November 1, 2013 |
Raw talent, restless energy and the sense that something has gone very wrong run every which way in Natalie Frank's new paintings, which turn themselves inside out with such wicked swiftness that it's hard to know up from down, good from bad, us from them. The New York painter is no purist. Titled “The Scene of a Disappearance,” her first solo show in Los Angeles, at Acme, is a big messy mix of people and beasts, their limbs, organs and torsos rearranged in ways that rival Picasso's wildest paintings while capturing the grisliness of crime-scene TV. Frank slices and dices like a food processor, chopping Francis Bacon's ghoulish humans and Lucian Freud's meaty people into bite-size chunks she then cooks into dishes that look delicious from a distance but monstrous up close.
April 19, 1987
William Wilson writes in his article about Van Gogh: "You can see madness trying to swallow the artist at Arles in his weird 'Night Cafe' and the frantic brush-work and whirl-pool space of many another picture," fueling the myth of the artist's "madness" ("The $40-Million Obscenity," April 5). Would Wilson so categorically see madness in Van Gogh's brush-strokes if the painter's unstable mental condition had not been so clearly documented? Can Wilson diagnose the mental state of other lesser known artists by their brush strokes?
February 19, 2012 |
Analia Saban went to art school at the height of the recent market boom, when it was not uncommon for students, particularly in UCLA's prestigious painting program, to be fielding offers from galleries and selling work directly out of their studios. It had a significant impact on the direction of her career, though not because she profited by it at the time. Indeed, she had a rough go of it. Raised in Buenos Aires, she came to Los Angeles in 2002 by way of a small college in New Orleans, where she studied video art primarily.
CALIFORNIA | LOCAL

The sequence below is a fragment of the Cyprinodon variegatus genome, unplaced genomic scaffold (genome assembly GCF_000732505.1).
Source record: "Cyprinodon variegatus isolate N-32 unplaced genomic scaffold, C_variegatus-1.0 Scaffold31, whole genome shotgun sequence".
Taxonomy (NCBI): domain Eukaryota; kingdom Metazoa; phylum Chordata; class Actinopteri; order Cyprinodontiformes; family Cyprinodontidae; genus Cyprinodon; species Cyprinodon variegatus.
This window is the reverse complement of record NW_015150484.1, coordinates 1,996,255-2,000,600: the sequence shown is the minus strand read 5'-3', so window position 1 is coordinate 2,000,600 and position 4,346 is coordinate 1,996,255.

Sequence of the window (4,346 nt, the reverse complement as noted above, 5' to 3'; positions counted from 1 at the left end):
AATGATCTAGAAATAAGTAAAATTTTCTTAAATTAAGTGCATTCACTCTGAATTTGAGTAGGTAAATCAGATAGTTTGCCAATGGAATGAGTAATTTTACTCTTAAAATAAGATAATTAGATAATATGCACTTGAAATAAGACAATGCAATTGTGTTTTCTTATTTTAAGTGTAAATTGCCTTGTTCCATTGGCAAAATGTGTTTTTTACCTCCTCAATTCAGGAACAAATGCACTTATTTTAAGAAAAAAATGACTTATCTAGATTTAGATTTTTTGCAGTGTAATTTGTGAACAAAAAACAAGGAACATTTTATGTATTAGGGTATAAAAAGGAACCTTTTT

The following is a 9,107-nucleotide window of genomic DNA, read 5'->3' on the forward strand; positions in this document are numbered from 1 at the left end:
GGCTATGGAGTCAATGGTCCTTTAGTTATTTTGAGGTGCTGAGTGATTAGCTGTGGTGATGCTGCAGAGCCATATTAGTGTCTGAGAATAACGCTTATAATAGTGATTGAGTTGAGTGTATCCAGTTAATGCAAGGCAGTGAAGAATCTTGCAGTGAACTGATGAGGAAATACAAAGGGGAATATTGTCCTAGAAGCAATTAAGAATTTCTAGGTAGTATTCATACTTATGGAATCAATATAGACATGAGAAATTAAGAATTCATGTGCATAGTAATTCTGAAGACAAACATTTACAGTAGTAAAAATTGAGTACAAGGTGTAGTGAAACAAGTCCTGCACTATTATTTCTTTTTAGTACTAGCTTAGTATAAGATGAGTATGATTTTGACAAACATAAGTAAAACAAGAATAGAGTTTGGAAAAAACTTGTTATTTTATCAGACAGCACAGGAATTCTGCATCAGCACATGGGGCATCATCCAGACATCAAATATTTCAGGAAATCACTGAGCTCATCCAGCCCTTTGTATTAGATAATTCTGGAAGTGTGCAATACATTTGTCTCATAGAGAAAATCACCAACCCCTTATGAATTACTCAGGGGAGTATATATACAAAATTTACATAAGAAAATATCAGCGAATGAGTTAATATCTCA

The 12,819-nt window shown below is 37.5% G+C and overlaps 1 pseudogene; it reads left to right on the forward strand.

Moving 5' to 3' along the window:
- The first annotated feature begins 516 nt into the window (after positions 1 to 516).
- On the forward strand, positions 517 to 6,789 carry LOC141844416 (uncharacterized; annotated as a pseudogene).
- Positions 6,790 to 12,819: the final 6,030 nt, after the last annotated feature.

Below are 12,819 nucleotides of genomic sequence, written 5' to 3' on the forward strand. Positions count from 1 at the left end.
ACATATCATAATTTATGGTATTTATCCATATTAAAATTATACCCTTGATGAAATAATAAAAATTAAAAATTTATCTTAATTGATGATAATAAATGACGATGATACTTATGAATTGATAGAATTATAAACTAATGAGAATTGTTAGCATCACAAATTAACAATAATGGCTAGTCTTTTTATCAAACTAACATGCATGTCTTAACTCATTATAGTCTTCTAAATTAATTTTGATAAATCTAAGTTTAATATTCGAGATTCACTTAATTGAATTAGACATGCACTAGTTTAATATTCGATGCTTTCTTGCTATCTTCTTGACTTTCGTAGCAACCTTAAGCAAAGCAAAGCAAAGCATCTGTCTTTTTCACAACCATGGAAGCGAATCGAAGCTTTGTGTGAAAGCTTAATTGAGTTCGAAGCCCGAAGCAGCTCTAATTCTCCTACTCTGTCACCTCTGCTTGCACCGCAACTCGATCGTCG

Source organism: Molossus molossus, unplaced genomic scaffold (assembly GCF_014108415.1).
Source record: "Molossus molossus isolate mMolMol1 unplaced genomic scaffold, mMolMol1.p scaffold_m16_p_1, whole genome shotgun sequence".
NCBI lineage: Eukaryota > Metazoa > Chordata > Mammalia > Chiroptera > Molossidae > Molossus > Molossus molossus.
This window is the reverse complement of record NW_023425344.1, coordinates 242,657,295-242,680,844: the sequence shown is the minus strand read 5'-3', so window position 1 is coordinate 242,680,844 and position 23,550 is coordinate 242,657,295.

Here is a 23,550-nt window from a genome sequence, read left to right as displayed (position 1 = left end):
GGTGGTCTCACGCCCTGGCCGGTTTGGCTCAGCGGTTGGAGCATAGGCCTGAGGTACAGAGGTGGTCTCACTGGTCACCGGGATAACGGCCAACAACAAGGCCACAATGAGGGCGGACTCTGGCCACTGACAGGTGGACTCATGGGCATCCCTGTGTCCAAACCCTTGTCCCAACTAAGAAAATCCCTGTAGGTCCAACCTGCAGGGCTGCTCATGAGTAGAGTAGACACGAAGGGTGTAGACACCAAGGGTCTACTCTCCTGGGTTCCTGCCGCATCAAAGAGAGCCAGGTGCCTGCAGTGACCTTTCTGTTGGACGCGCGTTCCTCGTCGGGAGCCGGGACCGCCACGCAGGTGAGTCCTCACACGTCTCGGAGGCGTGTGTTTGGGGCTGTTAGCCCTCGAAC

February 1, 1993
I heard that Conrad was retiring and tears welled up in my eyes; a quiet, muffled curse slipped out between my lips, and an overwhelming sense of loss steamrolled over me. Other times when I had felt like this were when Hank Aaron retired, Muhammad Ali quit boxing, and Sandy Kofax left baseball. For like no other political cartoonist ever, Paul Conrad hit more home runs, threw more knockout blows and pitched more strikes at the hypocritical, the sententious and the unjust. He can say more with a few brush strokes than some reporters can with 5,000 words.
January 2, 1988
In discussing two of the Music Center Opera's productions of "Tristan und Isolde," Martin Bernheimer's review of David Hockney's sets ("Second Look at Music Center 'Tristan,' " Dec. 21) suffer from the perspective of viewing the proceedings on the stage too closely. I attended both performances critiqued by Bernheimer, but unlike him, I was sitting in the uppermost balcony for both performances, rows Q and N. Our differences in viewing the stage are like the different perspectives an art viewer gets when he or she looks at the brush strokes up close or stands back for an overall view.
October 10, 1986 |
George Page's constructions attempt to fuse elements of painting, sculpture and architecture in order to create a tension between the intuitive gesture of Expressionism and the rational geometry of linear forms in space. This conflict has become something of a staple since the heyday of the New York School, as artists struggle to synthesize the feverish transcendence of action painting with the formal purism of modernist abstraction.